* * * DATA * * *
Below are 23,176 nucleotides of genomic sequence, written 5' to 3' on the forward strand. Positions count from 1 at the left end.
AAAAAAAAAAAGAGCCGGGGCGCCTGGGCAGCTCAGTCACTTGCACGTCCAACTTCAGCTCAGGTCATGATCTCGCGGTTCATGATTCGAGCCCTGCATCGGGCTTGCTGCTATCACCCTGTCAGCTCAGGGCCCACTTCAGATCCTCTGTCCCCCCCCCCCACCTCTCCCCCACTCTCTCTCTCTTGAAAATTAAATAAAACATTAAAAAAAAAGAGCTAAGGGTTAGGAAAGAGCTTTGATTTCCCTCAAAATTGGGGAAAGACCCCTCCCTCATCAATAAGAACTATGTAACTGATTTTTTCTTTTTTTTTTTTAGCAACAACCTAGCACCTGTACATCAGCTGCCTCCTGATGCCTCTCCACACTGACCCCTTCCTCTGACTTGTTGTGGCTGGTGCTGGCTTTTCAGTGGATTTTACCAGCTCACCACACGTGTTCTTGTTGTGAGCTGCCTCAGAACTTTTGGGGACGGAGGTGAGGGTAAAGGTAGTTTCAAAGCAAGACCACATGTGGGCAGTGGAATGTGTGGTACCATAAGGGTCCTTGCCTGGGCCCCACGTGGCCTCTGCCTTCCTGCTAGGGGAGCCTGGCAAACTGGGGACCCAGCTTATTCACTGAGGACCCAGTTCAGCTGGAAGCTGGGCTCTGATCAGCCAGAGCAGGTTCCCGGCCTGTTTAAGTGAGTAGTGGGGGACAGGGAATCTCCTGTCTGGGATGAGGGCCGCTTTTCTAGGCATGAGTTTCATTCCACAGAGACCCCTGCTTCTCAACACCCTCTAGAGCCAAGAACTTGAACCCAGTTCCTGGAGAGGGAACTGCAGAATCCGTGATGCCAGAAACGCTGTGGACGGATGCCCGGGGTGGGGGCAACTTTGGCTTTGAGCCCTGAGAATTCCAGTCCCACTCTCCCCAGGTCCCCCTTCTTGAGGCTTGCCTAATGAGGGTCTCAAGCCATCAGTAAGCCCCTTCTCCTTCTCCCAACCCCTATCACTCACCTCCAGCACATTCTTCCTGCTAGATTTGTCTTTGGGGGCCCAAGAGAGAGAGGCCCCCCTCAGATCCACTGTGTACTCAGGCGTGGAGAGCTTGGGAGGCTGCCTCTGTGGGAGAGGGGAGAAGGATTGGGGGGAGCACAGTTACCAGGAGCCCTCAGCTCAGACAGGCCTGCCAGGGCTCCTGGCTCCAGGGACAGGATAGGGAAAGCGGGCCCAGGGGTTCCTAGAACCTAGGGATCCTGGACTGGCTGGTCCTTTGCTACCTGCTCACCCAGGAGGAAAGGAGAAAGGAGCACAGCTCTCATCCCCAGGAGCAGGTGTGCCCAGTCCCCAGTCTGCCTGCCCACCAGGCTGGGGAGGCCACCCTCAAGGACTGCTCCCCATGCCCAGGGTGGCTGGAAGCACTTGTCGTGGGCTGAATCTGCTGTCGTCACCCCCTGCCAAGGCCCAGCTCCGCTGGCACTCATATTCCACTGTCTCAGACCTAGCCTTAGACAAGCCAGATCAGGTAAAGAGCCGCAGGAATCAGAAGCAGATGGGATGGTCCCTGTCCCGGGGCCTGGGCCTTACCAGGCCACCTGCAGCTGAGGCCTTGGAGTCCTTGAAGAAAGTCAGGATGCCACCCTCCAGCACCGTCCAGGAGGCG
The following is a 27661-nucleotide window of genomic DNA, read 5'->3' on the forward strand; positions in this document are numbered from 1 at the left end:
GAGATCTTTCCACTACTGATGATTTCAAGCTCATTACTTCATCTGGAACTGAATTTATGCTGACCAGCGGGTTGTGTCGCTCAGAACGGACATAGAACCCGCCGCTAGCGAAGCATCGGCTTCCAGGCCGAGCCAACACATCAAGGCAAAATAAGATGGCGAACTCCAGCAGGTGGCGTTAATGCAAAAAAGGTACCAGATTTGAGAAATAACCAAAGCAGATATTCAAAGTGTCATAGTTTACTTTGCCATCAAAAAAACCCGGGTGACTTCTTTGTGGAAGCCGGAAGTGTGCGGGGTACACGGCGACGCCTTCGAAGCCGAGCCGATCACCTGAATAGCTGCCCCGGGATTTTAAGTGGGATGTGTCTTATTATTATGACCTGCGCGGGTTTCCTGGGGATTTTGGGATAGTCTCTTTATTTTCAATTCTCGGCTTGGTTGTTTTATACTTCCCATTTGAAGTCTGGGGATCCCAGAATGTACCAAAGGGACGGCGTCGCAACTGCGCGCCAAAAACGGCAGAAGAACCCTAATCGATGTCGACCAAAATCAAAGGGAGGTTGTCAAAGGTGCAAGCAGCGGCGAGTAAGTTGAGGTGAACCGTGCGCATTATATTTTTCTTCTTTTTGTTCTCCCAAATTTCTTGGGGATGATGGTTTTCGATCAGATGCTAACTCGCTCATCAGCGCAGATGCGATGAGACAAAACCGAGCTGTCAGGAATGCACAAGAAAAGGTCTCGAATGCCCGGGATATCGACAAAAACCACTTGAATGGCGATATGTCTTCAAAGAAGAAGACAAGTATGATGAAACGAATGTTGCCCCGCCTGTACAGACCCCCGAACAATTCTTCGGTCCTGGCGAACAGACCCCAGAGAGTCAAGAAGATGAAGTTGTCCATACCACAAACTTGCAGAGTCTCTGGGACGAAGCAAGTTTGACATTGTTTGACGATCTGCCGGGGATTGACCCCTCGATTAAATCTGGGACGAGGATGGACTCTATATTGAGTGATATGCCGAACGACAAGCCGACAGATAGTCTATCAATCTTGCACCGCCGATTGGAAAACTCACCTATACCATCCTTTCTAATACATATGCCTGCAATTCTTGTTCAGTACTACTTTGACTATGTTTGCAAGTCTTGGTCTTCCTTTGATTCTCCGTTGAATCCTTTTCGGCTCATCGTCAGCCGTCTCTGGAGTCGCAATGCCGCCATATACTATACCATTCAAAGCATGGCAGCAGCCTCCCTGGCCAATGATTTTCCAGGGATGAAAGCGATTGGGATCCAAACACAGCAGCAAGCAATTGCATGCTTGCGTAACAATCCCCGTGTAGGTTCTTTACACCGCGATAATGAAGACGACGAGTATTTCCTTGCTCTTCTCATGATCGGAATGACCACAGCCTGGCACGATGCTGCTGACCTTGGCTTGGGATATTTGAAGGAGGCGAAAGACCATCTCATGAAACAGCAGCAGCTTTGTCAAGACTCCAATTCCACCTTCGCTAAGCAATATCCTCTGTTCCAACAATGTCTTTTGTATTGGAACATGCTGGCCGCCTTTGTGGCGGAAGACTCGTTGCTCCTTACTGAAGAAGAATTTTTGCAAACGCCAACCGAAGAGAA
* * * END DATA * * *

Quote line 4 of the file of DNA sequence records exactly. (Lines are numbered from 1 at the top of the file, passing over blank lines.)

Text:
GAGATCTTTCCACTACTGATGATTTCAAGCTCATTACTTCATCTGGAACTGAATTTATGCTGACCAGCGGGTTGTGTCGCTCAGAACGGACATAGAACCCGCCGCTAGCGAAGCATCGGCTTCCAGGCCGAGCCAACACATCAAGGCAAAATAAGATGGCGAACTCCAGCAGGTGGCGTTAATGCAAAAAAGGTACCAGATTTGAGAAATAACCAAAGCAGATATTCAAAGTGTCATAGTTTACTTTGCCATCAAAAAAACCCGGGTGACTTCTTTGTGGAAGCCGGAAGTGTGCGGGGTACACGGCGACGCCTTCGAAGCCGAGCCGATCACCTGAATAGCTGCCCCGGGATTTTAAGTGGGATGTGTCTTATTATTATGACCTGCGCGGGTTTCCTGGGGATTTTGGGATAGTCTCTTTATTTTCAATTCTCGGCTTGGTTGTTTTATACTTCCCATTTGAAGTCTGGGGATCCCAGAATGTACCAAAGGGACGGCGTCGCAACTGCGCGCCAAAAACGGCAGAAGAACCCTAATCGATGTCGACCAAAATCAAAGGGAGGTTGTCAAAGGTGCAAGCAGCGGCGAGTAAGTTGAGGTGAACCGTGCGCATTATATTTTTCTTCTTTTTGTTCTCCCAAATTTCTTGGGGATGATGGTTTTCGATCAGATGCTAACTCGCTCATCAGCGCAGATGCGATGAGACAAAACCGAGCTGTCAGGAATGCACAAGAAAAGGTCTCGAATGCCCGGGATATCGACAAAAACCACTTGAATGGCGATATGTCTTCAAAGAAGAAGACAAGTATGATGAAACGAATGTTGCCCCGCCTGTACAGACCCCCGAACAATTCTTCGGTCCTGGCGAACAGACCCCAGAGAGTCAAGAAGATGAAGTTGTCCATACCACAAACTTGCAGAGTCTCTGGGACGAAGCAAGTTTGACATTGTTTGACGATCTGCCGGGGATTGACCCCTCGATTAAATCTGGGACGAGGATGGACTCTATATTGAGTGATATGCCGAACGACAAGCCGACAGATAGTCTATCAATCTTGCACCGCCGATTGGAAAACTCACCTATACCATCCTTTCTAATACATATGCCTGCAATTCTTGTTCAGTACTACTTTGACTATGTTTGCAAGTCTTGGTCTTCCTTTGATTCTCCGTTGAATCCTTTTCGGCTCATCGTCAGCCGTCTCTGGAGTCGCAATGCCGCCATATACTATACCATTCAAAGCATGGCAGCAGCCTCCCTGGCCAATGATTTTCCAGGGATGAAAGCGATTGGGATCCAAACACAGCAGCAAGCAATTGCATGCTTGCGTAACAATCCCCGTGTAGGTTCTTTACACCGCGATAATGAAGACGACGAGTATTTCCTTGCTCTTCTCATGATCGGAATGACCACAGCCTGGCACGATGCTGCTGACCTTGGCTTGGGATATTTGAAGGAGGCGAAAGACCATCTCATGAAACAGCAGCAGCTTTGTCAAGACTCCAATTCCACCTTCGCTAAGCAATATCCTCTGTTCCAACAATGTCTTTTGTATTGGAACATGCTGGCCGCCTTTGTGGCGGAAGACTCGTTGCTCCTTACTGAAGAAGAATTTTTGCAAACGCCAACCGAAGAGAA